Asylum – Julian Rosefeldt's film installation
9-channel film installation
shot on Super 16mm
converted to PAL SD
aspect ratio 16:9
51 min 58 sec loop
Written, directed and produced by Julian Rosefeldt
In a film installation on nine screens, Asylum (2001/2002), Julian Rosefeldt creates a theatrically stylized and visually rich environment to examine and deconstruct stereotypes associated with immigrants and the very idea of the Other. According to the number of channels, the work deals with nine different ethnic groups or nationalities, including Chinese, Vietnamese, Turkish, Kosovan-Albanian and Afghan. A hundred and twenty ‘performers’, many of whom are immigrants living in asylum seekers’ hostels, literally ‘act out’ their existence as foreigners by repeatedly executing typical, cliché-ridden jobs in exuberant settings: women with head scarves vacuum-clean a cactus garden; Asian cooks sit in a monkey house, tearing up the Styrofoam packaging of takeaway food; a pile of newspapers that has been stacked and restacked by paperboys is whirled through the air by a giant turbine. The hypnotically slow motion of the camera, its pendulum-like movement within the picture frame, emphasises the ritualistic and nonsensical aspect of the tasks being performed: its profoundly Sisyphean quality. Always portrayed as homogeneous groups, the performers are stripped of their individuality, thus depicting the way in which people tend to look generically at ‘the other’.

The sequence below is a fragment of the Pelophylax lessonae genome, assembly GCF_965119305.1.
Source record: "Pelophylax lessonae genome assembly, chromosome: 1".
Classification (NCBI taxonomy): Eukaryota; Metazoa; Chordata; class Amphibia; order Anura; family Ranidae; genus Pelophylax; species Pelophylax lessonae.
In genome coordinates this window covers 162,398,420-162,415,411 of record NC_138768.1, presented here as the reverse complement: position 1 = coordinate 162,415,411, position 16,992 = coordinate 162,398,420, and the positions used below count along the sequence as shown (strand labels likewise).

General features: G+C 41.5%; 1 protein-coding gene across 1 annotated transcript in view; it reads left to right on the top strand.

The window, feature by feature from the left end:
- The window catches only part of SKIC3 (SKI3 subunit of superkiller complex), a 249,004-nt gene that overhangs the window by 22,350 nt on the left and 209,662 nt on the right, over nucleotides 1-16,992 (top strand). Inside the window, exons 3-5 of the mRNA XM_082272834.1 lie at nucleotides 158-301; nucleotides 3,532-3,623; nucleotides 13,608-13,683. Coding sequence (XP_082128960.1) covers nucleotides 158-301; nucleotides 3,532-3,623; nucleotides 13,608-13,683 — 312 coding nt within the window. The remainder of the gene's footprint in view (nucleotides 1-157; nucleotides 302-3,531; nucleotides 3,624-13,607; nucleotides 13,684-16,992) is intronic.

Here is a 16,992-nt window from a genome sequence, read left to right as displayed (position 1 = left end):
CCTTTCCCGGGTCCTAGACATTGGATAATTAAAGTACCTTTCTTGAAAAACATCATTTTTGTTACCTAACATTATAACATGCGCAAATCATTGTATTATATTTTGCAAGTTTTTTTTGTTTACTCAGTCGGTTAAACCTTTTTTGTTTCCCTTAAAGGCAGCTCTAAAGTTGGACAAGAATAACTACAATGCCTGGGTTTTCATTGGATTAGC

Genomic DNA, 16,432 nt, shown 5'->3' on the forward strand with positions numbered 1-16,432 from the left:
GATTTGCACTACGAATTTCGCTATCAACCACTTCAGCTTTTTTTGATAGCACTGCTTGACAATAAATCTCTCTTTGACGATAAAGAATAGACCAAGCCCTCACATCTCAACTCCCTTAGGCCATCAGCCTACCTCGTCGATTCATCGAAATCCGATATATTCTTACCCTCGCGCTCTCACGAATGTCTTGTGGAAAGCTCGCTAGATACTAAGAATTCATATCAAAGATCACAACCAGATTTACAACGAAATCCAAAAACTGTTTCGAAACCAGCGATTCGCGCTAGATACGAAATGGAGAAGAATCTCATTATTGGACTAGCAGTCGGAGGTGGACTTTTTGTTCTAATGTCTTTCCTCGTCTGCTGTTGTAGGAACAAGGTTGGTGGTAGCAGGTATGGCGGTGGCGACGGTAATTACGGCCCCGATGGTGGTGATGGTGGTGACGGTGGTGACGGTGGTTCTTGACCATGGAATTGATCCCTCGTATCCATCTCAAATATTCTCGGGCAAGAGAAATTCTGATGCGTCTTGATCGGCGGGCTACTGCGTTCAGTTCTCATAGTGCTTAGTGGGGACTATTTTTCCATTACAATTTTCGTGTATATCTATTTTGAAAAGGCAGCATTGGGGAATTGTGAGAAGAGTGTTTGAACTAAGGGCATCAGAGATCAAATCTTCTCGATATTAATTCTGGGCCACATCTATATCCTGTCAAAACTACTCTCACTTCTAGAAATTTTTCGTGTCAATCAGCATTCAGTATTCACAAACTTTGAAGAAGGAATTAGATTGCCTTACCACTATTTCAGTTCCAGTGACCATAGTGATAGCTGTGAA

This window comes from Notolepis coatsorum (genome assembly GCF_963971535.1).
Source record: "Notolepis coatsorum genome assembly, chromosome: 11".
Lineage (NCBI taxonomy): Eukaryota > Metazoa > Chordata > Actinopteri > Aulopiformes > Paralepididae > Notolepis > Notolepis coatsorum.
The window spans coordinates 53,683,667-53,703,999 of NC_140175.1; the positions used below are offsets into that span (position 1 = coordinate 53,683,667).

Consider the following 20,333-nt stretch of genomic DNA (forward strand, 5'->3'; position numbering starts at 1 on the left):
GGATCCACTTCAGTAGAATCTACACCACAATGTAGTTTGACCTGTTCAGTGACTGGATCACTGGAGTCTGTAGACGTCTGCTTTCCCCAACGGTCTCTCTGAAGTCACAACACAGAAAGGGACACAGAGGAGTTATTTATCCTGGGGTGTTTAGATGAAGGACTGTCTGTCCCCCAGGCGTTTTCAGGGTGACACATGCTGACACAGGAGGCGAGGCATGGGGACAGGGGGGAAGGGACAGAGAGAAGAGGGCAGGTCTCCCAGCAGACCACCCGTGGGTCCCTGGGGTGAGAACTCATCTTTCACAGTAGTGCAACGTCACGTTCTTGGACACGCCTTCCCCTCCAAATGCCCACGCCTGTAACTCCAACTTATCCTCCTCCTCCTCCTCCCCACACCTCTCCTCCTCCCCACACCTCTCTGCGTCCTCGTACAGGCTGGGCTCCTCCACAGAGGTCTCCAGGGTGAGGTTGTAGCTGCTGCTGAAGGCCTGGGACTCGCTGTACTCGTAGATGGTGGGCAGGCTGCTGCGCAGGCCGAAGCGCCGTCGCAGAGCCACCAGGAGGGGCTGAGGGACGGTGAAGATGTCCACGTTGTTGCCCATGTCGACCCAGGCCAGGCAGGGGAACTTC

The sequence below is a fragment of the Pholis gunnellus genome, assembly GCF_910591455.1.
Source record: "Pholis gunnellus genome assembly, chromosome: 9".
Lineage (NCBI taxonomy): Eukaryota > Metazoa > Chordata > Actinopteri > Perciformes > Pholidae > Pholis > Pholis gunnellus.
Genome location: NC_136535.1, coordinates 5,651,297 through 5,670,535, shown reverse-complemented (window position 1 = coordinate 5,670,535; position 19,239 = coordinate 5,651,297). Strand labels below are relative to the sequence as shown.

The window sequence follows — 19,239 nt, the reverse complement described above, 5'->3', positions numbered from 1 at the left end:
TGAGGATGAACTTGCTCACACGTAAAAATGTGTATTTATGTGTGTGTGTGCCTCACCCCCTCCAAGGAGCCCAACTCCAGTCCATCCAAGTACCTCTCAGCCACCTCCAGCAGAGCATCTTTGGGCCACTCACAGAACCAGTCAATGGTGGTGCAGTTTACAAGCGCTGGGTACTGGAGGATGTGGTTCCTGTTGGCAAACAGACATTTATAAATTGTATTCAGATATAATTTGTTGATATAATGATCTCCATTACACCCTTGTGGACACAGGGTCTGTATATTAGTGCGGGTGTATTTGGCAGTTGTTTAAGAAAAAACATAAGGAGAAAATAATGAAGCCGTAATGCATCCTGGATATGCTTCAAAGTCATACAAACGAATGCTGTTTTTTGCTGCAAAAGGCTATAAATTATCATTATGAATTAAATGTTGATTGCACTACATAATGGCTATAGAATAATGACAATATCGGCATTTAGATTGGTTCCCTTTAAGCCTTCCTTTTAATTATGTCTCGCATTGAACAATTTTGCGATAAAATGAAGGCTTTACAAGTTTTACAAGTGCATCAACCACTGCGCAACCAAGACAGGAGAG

The installation questions the 'correct aesthetic' in the world of modern art (as an analogy to the concept of 'political correctness'), where an almost journalistic approach is usually the only way to deal with current political issues and social taboo.
Curated by Agnieszka Pindera
27th July at 7 p.m.
21st August at 1 p.m.
Opening 25 July at 7 p.m.
The exhibition is open every day
till 26 August 2016, 12–8 p.m.